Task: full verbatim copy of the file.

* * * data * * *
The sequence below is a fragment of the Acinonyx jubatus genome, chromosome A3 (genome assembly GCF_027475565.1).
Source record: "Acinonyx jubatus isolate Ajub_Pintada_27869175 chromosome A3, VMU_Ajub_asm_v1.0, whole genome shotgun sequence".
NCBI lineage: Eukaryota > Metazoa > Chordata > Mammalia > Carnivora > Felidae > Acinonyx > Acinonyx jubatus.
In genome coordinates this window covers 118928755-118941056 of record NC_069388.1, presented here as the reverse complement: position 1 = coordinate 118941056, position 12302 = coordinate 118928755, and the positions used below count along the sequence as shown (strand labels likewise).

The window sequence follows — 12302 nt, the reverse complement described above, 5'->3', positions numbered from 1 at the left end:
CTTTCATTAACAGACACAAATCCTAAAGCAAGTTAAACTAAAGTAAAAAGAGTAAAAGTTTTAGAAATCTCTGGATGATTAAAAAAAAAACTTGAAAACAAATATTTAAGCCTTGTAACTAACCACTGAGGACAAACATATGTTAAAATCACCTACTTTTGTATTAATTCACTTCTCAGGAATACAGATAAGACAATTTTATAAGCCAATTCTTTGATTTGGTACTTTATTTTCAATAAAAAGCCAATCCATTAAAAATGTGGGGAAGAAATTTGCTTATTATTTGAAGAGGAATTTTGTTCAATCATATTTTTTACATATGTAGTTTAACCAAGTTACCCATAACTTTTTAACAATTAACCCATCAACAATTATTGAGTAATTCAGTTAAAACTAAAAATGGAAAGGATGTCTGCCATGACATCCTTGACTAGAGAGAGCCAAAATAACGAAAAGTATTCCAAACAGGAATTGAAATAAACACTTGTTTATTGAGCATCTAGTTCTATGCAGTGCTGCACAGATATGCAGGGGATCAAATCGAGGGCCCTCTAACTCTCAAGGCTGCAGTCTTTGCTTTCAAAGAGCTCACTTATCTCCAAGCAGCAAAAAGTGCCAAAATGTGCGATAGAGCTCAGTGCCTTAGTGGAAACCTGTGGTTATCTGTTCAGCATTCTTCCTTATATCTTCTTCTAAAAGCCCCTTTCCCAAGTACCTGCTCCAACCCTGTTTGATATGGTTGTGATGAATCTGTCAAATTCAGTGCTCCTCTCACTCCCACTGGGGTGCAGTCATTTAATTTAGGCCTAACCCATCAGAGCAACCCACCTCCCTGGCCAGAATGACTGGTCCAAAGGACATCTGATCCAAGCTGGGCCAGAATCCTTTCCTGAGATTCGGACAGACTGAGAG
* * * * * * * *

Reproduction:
The sequence below is a fragment of the Acinonyx jubatus genome, chromosome A3 (genome assembly GCF_027475565.1).
Source record: "Acinonyx jubatus isolate Ajub_Pintada_27869175 chromosome A3, VMU_Ajub_asm_v1.0, whole genome shotgun sequence".
NCBI lineage: Eukaryota > Metazoa > Chordata > Mammalia > Carnivora > Felidae > Acinonyx > Acinonyx jubatus.
In genome coordinates this window covers 118928755-118941056 of record NC_069388.1, presented here as the reverse complement: position 1 = coordinate 118941056, position 12302 = coordinate 118928755, and the positions used below count along the sequence as shown (strand labels likewise).

The window sequence follows — 12302 nt, the reverse complement described above, 5'->3', positions numbered from 1 at the left end:
CTTTCATTAACAGACACAAATCCTAAAGCAAGTTAAACTAAAGTAAAAAGAGTAAAAGTTTTAGAAATCTCTGGATGATTAAAAAAAAAACTTGAAAACAAATATTTAAGCCTTGTAACTAACCACTGAGGACAAACATATGTTAAAATCACCTACTTTTGTATTAATTCACTTCTCAGGAATACAGATAAGACAATTTTATAAGCCAATTCTTTGATTTGGTACTTTATTTTCAATAAAAAGCCAATCCATTAAAAATGTGGGGAAGAAATTTGCTTATTATTTGAAGAGGAATTTTGTTCAATCATATTTTTTACATATGTAGTTTAACCAAGTTACCCATAACTTTTTAACAATTAACCCATCAACAATTATTGAGTAATTCAGTTAAAACTAAAAATGGAAAGGATGTCTGCCATGACATCCTTGACTAGAGAGAGCCAAAATAACGAAAAGTATTCCAAACAGGAATTGAAATAAACACTTGTTTATTGAGCATCTAGTTCTATGCAGTGCTGCACAGATATGCAGGGGATCAAATCGAGGGCCCTCTAACTCTCAAGGCTGCAGTCTTTGCTTTCAAAGAGCTCACTTATCTCCAAGCAGCAAAAAGTGCCAAAATGTGCGATAGAGCTCAGTGCCTTAGTGGAAACCTGTGGTTATCTGTTCAGCATTCTTCCTTATATCTTCTTCTAAAAGCCCCTTTCCCAAGTACCTGCTCCAACCCTGTTTGATATGGTTGTGATGAATCTGTCAAATTCAGTGCTCCTCTCACTCCCACTGGGGTGCAGTCATTTAATTTAGGCCTAACCCATCAGAGCAACCCACCTCCCTGGCCAGAATGACTGGTCCAAAGGACATCTGATCCAAGCTGGGCCAGAATCCTTTCCTGAGATTCGGACAGACTGAGAG